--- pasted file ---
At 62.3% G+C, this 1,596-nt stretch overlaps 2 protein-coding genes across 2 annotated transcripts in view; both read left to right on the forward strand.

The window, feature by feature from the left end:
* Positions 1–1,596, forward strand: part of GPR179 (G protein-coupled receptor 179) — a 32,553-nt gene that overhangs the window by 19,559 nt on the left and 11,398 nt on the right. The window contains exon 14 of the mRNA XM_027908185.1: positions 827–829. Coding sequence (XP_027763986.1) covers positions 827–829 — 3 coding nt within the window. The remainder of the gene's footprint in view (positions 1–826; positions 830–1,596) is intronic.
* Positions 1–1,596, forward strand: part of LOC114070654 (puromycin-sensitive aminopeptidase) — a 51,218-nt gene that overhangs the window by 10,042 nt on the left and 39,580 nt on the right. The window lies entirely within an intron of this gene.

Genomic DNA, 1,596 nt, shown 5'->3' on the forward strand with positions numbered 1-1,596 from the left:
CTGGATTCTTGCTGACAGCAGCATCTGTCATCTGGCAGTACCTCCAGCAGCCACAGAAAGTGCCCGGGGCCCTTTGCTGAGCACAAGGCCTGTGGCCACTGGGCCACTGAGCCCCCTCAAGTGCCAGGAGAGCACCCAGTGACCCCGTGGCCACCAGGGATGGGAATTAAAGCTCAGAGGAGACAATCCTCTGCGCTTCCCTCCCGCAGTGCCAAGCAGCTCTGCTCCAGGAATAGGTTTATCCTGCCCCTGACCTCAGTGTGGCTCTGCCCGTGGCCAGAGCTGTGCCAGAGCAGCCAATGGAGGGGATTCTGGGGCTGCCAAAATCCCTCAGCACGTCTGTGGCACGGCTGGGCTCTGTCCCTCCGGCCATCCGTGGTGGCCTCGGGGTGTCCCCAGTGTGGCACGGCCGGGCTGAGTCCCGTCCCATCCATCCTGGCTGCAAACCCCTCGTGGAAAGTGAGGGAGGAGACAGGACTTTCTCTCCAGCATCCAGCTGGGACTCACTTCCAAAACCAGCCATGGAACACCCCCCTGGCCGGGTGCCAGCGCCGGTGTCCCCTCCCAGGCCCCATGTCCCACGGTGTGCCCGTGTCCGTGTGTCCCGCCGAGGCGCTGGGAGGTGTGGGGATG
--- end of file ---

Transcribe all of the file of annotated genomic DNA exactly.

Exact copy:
At 62.3% G+C, this 1,596-nt stretch overlaps 2 protein-coding genes across 2 annotated transcripts in view; both read left to right on the forward strand.

The window, feature by feature from the left end:
* Positions 1–1,596, forward strand: part of GPR179 (G protein-coupled receptor 179) — a 32,553-nt gene that overhangs the window by 19,559 nt on the left and 11,398 nt on the right. The window contains exon 14 of the mRNA XM_027908185.1: positions 827–829. Coding sequence (XP_027763986.1) covers positions 827–829 — 3 coding nt within the window. The remainder of the gene's footprint in view (positions 1–826; positions 830–1,596) is intronic.
* Positions 1–1,596, forward strand: part of LOC114070654 (puromycin-sensitive aminopeptidase) — a 51,218-nt gene that overhangs the window by 10,042 nt on the left and 39,580 nt on the right. The window lies entirely within an intron of this gene.

Genomic DNA, 1,596 nt, shown 5'->3' on the forward strand with positions numbered 1-1,596 from the left:
CTGGATTCTTGCTGACAGCAGCATCTGTCATCTGGCAGTACCTCCAGCAGCCACAGAAAGTGCCCGGGGCCCTTTGCTGAGCACAAGGCCTGTGGCCACTGGGCCACTGAGCCCCCTCAAGTGCCAGGAGAGCACCCAGTGACCCCGTGGCCACCAGGGATGGGAATTAAAGCTCAGAGGAGACAATCCTCTGCGCTTCCCTCCCGCAGTGCCAAGCAGCTCTGCTCCAGGAATAGGTTTATCCTGCCCCTGACCTCAGTGTGGCTCTGCCCGTGGCCAGAGCTGTGCCAGAGCAGCCAATGGAGGGGATTCTGGGGCTGCCAAAATCCCTCAGCACGTCTGTGGCACGGCTGGGCTCTGTCCCTCCGGCCATCCGTGGTGGCCTCGGGGTGTCCCCAGTGTGGCACGGCCGGGCTGAGTCCCGTCCCATCCATCCTGGCTGCAAACCCCTCGTGGAAAGTGAGGGAGGAGACAGGACTTTCTCTCCAGCATCCAGCTGGGACTCACTTCCAAAACCAGCCATGGAACACCCCCCTGGCCGGGTGCCAGCGCCGGTGTCCCCTCCCAGGCCCCATGTCCCACGGTGTGCCCGTGTCCGTGTGTCCCGCCGAGGCGCTGGGAGGTGTGGGGATG